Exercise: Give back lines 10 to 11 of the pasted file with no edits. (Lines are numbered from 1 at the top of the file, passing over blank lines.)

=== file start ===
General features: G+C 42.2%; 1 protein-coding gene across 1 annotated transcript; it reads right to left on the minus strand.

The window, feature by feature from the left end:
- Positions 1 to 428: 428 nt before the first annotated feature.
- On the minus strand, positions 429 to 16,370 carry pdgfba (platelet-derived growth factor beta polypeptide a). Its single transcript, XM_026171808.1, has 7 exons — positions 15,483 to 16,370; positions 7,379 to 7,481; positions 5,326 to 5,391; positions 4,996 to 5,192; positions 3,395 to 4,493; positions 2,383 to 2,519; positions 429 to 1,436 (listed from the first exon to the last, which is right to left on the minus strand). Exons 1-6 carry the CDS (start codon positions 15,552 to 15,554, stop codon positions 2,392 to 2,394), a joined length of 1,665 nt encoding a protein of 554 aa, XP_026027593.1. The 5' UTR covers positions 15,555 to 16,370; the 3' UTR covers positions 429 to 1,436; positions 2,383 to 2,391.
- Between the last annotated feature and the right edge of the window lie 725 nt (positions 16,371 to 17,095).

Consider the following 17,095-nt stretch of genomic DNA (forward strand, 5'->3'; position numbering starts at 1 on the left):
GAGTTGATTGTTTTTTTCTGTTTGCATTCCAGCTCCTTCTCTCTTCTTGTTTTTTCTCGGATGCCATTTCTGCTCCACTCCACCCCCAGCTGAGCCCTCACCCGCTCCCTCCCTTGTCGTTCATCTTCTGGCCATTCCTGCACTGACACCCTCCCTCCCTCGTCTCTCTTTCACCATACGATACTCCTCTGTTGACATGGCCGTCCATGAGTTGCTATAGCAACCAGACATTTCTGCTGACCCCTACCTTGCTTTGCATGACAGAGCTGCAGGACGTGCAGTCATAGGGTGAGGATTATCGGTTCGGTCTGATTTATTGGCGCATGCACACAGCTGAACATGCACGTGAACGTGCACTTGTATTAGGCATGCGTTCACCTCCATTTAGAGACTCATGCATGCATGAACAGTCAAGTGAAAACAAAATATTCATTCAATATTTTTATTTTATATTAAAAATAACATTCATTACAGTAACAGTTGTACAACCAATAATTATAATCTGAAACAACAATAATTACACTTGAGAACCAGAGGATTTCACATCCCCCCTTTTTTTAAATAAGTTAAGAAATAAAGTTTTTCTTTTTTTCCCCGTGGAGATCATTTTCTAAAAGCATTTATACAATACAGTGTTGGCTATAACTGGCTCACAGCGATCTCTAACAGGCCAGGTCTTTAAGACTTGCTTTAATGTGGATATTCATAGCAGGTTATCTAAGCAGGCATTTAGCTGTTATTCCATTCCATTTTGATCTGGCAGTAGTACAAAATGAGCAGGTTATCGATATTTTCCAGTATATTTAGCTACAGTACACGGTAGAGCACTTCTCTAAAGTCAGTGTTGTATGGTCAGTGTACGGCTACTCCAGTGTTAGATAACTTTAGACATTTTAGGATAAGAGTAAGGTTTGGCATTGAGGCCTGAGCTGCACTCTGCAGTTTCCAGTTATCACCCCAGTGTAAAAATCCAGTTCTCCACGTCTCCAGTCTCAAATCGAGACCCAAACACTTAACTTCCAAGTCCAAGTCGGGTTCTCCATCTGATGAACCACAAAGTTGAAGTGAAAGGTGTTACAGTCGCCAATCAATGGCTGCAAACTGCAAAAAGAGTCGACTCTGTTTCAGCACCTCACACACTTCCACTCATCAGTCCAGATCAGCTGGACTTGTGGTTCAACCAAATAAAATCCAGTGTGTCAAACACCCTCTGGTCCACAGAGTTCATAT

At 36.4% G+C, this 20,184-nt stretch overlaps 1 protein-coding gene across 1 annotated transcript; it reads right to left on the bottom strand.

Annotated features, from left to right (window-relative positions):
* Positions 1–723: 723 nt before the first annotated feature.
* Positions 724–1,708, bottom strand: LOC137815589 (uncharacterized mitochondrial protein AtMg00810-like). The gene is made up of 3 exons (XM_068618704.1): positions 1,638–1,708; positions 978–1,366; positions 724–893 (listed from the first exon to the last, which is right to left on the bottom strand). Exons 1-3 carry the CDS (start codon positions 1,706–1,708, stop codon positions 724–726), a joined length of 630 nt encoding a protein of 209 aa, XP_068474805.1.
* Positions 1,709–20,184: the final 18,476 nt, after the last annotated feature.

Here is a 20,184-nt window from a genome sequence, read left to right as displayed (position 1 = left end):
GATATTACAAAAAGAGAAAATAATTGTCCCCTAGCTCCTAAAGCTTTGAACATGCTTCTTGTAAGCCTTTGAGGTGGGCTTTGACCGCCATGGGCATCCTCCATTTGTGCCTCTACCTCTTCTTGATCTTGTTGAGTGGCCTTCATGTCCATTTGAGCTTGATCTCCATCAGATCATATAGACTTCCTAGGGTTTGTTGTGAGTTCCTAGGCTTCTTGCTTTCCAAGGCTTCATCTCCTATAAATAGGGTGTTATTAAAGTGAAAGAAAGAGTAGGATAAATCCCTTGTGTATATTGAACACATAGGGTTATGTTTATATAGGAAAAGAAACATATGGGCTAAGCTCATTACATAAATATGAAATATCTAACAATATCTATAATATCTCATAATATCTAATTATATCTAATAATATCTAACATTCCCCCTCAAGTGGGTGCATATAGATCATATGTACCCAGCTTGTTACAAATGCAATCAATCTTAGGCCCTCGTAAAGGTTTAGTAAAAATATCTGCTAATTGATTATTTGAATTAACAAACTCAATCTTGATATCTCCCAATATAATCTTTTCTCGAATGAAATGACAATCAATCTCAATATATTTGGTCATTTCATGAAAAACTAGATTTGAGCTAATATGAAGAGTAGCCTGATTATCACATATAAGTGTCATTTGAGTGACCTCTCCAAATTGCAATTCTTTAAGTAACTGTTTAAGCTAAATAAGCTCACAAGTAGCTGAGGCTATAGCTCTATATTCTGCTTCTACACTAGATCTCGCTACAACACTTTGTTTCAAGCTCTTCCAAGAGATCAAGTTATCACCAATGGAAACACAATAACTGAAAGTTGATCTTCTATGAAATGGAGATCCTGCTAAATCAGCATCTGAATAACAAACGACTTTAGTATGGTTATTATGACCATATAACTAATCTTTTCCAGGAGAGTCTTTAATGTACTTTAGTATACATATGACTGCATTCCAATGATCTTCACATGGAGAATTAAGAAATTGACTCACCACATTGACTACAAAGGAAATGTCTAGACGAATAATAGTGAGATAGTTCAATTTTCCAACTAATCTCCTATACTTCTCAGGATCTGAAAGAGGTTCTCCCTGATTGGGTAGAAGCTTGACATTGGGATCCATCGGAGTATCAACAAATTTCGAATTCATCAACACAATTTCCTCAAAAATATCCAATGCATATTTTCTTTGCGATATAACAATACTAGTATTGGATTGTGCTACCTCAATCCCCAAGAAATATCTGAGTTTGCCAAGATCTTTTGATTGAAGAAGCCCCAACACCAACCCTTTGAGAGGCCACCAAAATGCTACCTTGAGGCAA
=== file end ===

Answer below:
* Positions 1–723: 723 nt before the first annotated feature.
* Positions 724–1,708, bottom strand: LOC137815589 (uncharacterized mitochondrial protein AtMg00810-like). The gene is made up of 3 exons (XM_068618704.1): positions 1,638–1,708; positions 978–1,366; positions 724–893 (listed from the first exon to the last, which is right to left on the bottom strand). Exons 1-3 carry the CDS (start codon positions 1,706–1,708, stop codon positions 724–726), a joined length of 630 nt encoding a protein of 209 aa, XP_068474805.1.